So I’ve finished my first (extremely rough) draft of the first part of my new book. Which means, bizarrely, it’s already about one fifth completed. Strange, since it feels I’ve hardly started it and still have only the vaguest grip on at least one of the two central characters and most of the details of the setting…
They say that authors can be roughly split into architects and gardeners (or at least arranged upon a continuum between those two poles), that is to say those who plan everything in fine detail and then closely follow the plan, and those who work much more organically, starting with a notion, or a scene, or a character, and then seeing where it leads them.
I’d always have put myself much more in the former camp. Careful planning then filling in the blanks. Indeed the idea of working entirely organically fills me with dread. With the First Law I had a go at writing the initial scenes, a lot of which had been brewing in my mind for years, but even then had a pretty good idea what ground I wanted to cover and how I wanted to end things. Quite quickly I realised I needed a more explicit plan and started working that out, then stuck to it pretty closely over the five years or so it took me to write the trilogy.
But over time I must say I’ve started to drift towards gardening. With Best Served Cold I felt I had a pretty coherent plan, a solid idea of the histories of the characters, their role in the story. But when I came to write them I found myself pretty much floundering, and having profound doubts about what I was doing and whether it would work at all. Writing the first couple of parts of Best Served Cold was probably the most difficult period I’ve had as a writer, in fact. But, deciding just to push ahead, I started to get a stronger grip on the people, how they needed to think and behave, and as a result how I needed to write from their points of view. The characters, their roles in the story, and the methods of writing developed together, if you like. So by the time I’d finished a first draft I was much happier with the whole concept, and was able to go back to the start and quite radically change things around (mostly through a lot of cutting of thoughts and feelings that really didn’t need to be there and letting action and speech do the work). With The Heroes, therefore, I was more confident in leaving the first parts pretty loose, letting the characters and story shift about into their proper configurations, then revising the whole thing en masse once the first draft was complete. With this latest book I’m leaving things rougher yet, and trusting to the Fates and experience that by the time I’ve finished, I’ll know exactly how the people should speak, think, and act, and in the editing I’ll whip the whole thing into shape with a minimum of fuss and wasted time. Honestly, I’m still not sure exactly how I’m going to end this one. I’ve got a few possibilities, but I think I’ll wait and see what feels right when I get there.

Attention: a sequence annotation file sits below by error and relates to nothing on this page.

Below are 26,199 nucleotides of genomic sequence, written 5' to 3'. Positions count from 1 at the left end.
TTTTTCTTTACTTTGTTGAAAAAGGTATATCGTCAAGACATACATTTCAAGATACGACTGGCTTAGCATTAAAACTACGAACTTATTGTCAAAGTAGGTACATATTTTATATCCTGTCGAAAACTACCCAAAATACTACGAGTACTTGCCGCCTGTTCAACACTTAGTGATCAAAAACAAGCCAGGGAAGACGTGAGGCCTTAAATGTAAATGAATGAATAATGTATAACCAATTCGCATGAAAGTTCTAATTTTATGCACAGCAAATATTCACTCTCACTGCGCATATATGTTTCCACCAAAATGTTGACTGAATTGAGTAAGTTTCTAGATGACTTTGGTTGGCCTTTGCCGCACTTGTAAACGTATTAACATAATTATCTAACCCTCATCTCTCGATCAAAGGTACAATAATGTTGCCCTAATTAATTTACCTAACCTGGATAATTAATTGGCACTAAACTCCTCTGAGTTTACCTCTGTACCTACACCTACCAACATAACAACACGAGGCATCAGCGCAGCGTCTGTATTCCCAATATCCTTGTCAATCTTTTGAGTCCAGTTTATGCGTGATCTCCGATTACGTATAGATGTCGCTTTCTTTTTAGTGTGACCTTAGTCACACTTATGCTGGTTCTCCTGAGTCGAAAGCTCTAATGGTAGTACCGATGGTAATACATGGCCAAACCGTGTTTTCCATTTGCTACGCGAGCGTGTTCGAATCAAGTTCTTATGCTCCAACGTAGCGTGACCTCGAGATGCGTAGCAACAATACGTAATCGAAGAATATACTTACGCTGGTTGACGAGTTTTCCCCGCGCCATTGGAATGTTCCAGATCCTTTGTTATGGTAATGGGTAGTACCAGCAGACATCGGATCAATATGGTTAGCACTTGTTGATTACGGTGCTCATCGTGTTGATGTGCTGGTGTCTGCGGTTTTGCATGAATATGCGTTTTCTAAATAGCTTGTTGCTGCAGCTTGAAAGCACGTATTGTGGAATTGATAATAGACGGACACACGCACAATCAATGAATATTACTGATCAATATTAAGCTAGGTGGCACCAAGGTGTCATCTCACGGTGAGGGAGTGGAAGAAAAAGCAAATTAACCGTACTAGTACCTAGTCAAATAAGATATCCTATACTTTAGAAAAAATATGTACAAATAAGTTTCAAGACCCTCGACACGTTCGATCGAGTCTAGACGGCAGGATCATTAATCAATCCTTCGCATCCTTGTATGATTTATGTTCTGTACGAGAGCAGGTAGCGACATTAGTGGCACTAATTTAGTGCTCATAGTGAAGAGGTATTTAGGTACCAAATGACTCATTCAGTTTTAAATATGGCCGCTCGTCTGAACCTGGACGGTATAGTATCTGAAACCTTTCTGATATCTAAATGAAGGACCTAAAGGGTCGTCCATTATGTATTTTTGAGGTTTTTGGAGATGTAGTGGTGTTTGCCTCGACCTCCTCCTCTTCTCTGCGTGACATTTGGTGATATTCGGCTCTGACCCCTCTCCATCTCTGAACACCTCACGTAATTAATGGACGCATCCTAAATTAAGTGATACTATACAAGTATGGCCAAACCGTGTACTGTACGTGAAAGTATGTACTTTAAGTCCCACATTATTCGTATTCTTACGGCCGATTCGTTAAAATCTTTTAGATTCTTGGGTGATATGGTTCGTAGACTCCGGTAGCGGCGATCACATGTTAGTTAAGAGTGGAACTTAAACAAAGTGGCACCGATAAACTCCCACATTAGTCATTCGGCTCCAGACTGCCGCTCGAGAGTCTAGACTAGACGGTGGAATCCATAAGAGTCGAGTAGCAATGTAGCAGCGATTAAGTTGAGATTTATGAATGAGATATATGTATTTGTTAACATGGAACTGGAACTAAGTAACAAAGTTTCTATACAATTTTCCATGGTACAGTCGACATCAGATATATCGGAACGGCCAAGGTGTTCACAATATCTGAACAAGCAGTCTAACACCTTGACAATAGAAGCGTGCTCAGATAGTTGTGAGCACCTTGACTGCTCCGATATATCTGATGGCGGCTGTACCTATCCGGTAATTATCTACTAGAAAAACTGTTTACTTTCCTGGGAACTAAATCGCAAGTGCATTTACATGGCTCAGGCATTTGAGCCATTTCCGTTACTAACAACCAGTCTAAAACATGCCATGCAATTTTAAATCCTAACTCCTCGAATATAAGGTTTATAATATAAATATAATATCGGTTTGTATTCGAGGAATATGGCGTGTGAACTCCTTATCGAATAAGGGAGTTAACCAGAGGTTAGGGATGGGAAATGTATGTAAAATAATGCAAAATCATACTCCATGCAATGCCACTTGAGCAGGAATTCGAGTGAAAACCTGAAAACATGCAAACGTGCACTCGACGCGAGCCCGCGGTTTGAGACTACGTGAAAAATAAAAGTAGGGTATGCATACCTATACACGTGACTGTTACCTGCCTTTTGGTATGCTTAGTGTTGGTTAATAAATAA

But whatever it is, obviously, it will be great.